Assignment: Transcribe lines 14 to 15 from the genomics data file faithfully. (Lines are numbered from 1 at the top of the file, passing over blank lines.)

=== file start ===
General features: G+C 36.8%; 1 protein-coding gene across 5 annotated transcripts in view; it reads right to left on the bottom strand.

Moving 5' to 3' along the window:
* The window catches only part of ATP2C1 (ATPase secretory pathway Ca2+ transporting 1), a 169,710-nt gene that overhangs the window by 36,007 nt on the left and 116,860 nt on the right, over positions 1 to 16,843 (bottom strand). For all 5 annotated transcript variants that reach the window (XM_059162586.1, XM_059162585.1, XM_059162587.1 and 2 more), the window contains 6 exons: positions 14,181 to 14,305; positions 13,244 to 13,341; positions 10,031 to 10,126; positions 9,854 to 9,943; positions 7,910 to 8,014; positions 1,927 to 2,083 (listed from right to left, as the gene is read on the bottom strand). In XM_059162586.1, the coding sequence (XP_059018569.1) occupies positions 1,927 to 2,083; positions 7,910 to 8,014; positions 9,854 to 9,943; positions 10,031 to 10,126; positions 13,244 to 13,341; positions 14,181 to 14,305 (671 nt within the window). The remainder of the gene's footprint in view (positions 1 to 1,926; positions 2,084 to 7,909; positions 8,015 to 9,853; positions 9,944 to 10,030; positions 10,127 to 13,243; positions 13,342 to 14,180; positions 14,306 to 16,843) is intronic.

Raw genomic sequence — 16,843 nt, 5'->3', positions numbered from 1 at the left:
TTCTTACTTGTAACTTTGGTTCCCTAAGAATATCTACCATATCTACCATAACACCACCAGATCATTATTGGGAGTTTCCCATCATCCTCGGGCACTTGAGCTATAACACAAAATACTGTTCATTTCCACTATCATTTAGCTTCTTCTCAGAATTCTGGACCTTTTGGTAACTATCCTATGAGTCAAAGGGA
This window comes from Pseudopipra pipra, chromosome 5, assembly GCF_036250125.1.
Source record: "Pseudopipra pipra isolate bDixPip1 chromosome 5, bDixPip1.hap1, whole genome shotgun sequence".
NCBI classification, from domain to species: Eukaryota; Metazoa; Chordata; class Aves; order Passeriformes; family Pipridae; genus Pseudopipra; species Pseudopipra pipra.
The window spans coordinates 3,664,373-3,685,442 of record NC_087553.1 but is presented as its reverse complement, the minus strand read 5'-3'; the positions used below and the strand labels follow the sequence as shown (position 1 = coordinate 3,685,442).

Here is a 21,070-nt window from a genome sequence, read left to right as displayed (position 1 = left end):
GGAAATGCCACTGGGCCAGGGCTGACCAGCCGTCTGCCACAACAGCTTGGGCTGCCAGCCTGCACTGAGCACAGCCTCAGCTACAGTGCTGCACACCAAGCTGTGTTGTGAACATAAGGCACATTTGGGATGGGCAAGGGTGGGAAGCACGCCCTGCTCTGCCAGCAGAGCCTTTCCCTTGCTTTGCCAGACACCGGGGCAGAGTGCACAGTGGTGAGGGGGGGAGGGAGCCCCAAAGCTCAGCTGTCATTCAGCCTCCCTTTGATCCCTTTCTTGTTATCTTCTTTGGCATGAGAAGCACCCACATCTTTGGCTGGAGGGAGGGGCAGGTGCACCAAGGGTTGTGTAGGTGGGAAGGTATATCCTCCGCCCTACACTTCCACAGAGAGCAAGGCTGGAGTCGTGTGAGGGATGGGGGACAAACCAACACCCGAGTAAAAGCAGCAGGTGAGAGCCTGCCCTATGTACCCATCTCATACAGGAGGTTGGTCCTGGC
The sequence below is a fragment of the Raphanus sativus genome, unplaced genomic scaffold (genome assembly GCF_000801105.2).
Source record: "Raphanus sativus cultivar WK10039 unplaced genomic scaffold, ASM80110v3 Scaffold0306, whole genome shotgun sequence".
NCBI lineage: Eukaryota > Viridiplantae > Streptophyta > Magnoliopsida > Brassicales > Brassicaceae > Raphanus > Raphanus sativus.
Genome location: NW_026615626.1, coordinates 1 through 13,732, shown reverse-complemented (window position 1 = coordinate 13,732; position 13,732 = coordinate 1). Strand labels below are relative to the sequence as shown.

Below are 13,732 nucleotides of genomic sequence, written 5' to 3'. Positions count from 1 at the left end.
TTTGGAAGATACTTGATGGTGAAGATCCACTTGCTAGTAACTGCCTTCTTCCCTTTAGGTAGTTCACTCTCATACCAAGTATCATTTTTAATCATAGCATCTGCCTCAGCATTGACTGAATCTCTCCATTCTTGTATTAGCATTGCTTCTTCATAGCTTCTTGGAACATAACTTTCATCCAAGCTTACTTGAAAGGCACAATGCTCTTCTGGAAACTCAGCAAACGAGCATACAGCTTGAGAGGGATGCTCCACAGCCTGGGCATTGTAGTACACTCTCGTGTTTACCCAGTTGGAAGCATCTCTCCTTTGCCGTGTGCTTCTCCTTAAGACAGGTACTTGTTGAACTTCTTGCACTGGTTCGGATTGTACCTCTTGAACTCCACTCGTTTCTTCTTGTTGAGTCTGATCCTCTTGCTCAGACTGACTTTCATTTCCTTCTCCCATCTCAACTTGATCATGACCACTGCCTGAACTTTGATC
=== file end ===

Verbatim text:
NCBI lineage: Eukaryota > Viridiplantae > Streptophyta > Magnoliopsida > Brassicales > Brassicaceae > Raphanus > Raphanus sativus.
Genome location: NW_026615626.1, coordinates 1 through 13,732, shown reverse-complemented (window position 1 = coordinate 13,732; position 13,732 = coordinate 1). Strand labels below are relative to the sequence as shown.